The Social Network, which dramatizes the rise of Facebook by depicting Mark Zuckerberg’s invention of the platform and the various lawsuits it spawned, was released in 2010 to widespread critical acclaim. But the social media landscape has transformed dramatically over the past decade, meaning today’s audiences likely have a much different view of Facebook and its controversial founder than those of the time of the movie’s release. As such, it is instructive to take a look back at this nearly ten-year-old classic to determine how the viewing experience has changed since the film initially hit theaters and whether the movie’s message about social media platforms continues to resonate. Happily, I can report that not only does the film hold up after nine years, but its message about the intersections of social media, technology, and society have never felt more prescient.
Reviews of the film from 2010 were overwhelmingly positive; The Social Network currently boasts a 96% approval rating on review aggregate site Rotten Tomatoes, as reviewers praised the film’s clever dialogue, immersive acting, and fast-paced direction. While some critics took issue with the accuracy of the film’s depiction of events, calling its perspective biased, they nonetheless conceded that the core dramatic elements of the narrative were expertly crafted and represented. In 2010, however, public perception of Mark Zuckerberg and Facebook was very different; though the social media site had already exploded in popularity, amassing hundreds of millions of users, few could have predicted scandals like the ones involving Cambridge Analytica and Zuckerberg’s refusal to ban false political advertisements. Nine years ago, many observers had a vague understanding that social media would have a tremendous societal impact around the world, but few could predict the parameters of this impact.
The Social Network’s portrayal of the character of Mark Zuckerberg is harsh, to say the least. The film’s version of Zuckerberg is highly intelligent and ambitious, prizing upward societal advancement above all else, but nonetheless feels egotistical contempt towards existing social institutions, including his own personal relationships. Indeed, the film opens with a breakup between Zuckerberg and his girlfriend Erica Albright, who tells him, “You are probably going to be a very successful computer person. But you’re going to go through life thinking that girls don’t like you because you’re a nerd. And I want you to know, from the bottom of my heart, that that won’t be true. It’ll be because you’re an asshole.” The events of the movie explore and mostly defend this interpretation of Zuckerberg’s character, as he destroys his remaining interpersonal relationships with his smugness, contemptuousness, and derision while simultaneously building the largest social network the world has ever seen. Zuckerberg ends the film completely alone, sending a friend request to his ex-girlfriend on the platform he created, knowing the odds that she’ll accept his request are slim to none.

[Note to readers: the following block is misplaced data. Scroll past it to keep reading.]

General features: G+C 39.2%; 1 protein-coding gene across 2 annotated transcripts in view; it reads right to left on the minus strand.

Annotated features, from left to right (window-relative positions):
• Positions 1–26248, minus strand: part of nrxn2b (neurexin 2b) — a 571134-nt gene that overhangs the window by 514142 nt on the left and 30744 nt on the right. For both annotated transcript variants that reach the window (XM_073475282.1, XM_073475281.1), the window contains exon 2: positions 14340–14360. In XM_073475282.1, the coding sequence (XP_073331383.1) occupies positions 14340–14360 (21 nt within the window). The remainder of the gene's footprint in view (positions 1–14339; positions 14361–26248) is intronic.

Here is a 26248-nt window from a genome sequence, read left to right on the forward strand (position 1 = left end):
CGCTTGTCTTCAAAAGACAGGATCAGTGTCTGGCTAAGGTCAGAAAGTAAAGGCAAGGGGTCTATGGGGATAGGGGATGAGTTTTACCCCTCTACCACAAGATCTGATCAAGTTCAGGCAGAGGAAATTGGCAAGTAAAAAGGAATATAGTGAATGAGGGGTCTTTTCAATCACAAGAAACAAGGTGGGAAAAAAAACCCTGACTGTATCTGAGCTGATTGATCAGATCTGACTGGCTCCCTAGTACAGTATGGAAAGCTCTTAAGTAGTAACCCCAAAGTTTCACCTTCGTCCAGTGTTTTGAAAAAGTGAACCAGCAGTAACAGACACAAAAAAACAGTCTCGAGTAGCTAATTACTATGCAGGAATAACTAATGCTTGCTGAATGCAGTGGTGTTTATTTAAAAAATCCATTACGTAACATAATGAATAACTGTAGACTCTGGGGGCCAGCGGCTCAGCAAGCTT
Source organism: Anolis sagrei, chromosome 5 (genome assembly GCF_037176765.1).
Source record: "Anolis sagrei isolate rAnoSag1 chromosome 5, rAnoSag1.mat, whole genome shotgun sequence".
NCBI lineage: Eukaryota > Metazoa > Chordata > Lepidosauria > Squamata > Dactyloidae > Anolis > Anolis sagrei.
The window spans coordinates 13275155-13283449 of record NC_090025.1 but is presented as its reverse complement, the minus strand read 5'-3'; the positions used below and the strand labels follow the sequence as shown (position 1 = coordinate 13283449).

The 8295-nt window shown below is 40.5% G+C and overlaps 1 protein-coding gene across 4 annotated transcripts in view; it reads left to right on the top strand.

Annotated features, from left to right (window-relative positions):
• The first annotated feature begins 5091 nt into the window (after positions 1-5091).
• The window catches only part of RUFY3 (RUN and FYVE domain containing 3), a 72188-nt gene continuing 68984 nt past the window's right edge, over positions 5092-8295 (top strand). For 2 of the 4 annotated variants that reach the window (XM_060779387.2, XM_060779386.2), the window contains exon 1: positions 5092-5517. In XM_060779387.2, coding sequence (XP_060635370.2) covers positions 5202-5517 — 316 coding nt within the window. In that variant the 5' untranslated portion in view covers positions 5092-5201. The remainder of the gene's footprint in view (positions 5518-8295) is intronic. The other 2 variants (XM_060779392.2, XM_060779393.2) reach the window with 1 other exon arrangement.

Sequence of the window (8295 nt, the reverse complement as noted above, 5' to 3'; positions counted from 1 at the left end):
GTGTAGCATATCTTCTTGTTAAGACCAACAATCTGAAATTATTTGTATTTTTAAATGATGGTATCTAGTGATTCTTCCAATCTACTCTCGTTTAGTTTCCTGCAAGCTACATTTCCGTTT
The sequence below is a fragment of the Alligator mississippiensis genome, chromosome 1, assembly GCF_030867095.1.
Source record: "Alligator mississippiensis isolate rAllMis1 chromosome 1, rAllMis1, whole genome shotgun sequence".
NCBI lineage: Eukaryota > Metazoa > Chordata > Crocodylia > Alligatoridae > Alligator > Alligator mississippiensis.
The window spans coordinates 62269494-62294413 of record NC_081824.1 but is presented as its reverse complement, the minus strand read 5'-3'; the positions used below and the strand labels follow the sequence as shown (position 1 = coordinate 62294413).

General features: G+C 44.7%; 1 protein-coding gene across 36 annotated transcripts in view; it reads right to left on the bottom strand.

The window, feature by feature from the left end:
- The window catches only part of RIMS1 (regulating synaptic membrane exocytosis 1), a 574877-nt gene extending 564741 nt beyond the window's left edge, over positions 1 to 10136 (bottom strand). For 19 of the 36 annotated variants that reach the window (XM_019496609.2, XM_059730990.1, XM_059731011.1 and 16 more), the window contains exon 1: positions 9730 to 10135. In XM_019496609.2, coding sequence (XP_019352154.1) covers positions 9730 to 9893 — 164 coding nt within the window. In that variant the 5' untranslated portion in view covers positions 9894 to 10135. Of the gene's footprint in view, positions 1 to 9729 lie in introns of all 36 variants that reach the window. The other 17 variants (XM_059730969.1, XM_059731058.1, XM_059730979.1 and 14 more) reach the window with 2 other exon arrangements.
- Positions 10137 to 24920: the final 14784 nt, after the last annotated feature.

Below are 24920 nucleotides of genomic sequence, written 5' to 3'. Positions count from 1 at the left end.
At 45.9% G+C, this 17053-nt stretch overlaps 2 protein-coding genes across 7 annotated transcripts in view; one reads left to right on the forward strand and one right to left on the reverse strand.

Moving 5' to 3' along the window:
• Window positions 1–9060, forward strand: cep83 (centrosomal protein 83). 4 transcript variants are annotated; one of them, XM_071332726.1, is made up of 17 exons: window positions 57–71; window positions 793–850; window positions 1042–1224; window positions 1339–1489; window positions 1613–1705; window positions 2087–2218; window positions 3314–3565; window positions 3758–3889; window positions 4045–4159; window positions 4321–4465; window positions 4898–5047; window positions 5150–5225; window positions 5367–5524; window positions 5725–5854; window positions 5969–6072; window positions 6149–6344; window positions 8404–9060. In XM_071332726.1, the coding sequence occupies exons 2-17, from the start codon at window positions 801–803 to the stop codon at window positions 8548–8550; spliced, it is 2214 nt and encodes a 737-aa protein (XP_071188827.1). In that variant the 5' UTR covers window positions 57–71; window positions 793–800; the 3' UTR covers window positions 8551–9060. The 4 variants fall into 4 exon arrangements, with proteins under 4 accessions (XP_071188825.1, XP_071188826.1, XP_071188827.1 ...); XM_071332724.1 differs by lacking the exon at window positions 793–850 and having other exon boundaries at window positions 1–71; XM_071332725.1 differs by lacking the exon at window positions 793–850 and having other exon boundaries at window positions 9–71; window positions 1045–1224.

In a moment that bore little significance in 2010 but resonates eerily today, the film’s Zuckerberg describes the concept of “The Wall” as an element of Facebook’s design, which to modern audiences evokes images of today’s polarized political environment, characterized by resentment and hatred.
At the time, many felt that this view of Facebook and Mark Zuckerberg was needlessly harsh and pessimistic, as it implied that the company is better at alienating people and empowering psychopaths than it is at facilitating connections. The film predicts the transformational impact of social networks through the character of Sean Parker, who at one point says, “we lived on farms, then we lived in cities, and now we’re going to live on the internet!” even as the film’s characters grow increasingly isolated and alienated, in large part as a result of the toxic and destructive personality of the website’s founder. Public opinion about Mark Zuckerberg and about social networks generally was largely neutral or positive in 2010, as Zuckerberg was recognized mainly for becoming the world’s youngest billionaire and for inventing an innovative and promising digital platform.
Today, however, public opinion has turned, particularly in the aftermath of social media’s enabling of the proliferation of fake news as well as successful attempts by Russia and other countries to leverage social media platforms to influence elections, which Zuckerberg has responded to less than forcefully. As such, The Social Network’s diagnosis of the societal impact of platforms like Facebook now seems more accurate than ever, as the paradox at the heart of the story, involving a combination of technology capable of connecting human beings with one another on an unprecedented scale and widespread feelings of isolation and social alienation, comes to fruition. In a moment that bore little significance in 2010 but resonates eerily today, the film’s Zuckerberg describes the concept of “The Wall” as an element of Facebook’s design, which to modern audiences evokes images of today’s polarized political environment, characterized by resentment and hatred. Accordingly, some critics have proclaimed The Social Network to be the defining film of the decade, as its themes serve as an ever better cultural critique today than they did in 2010.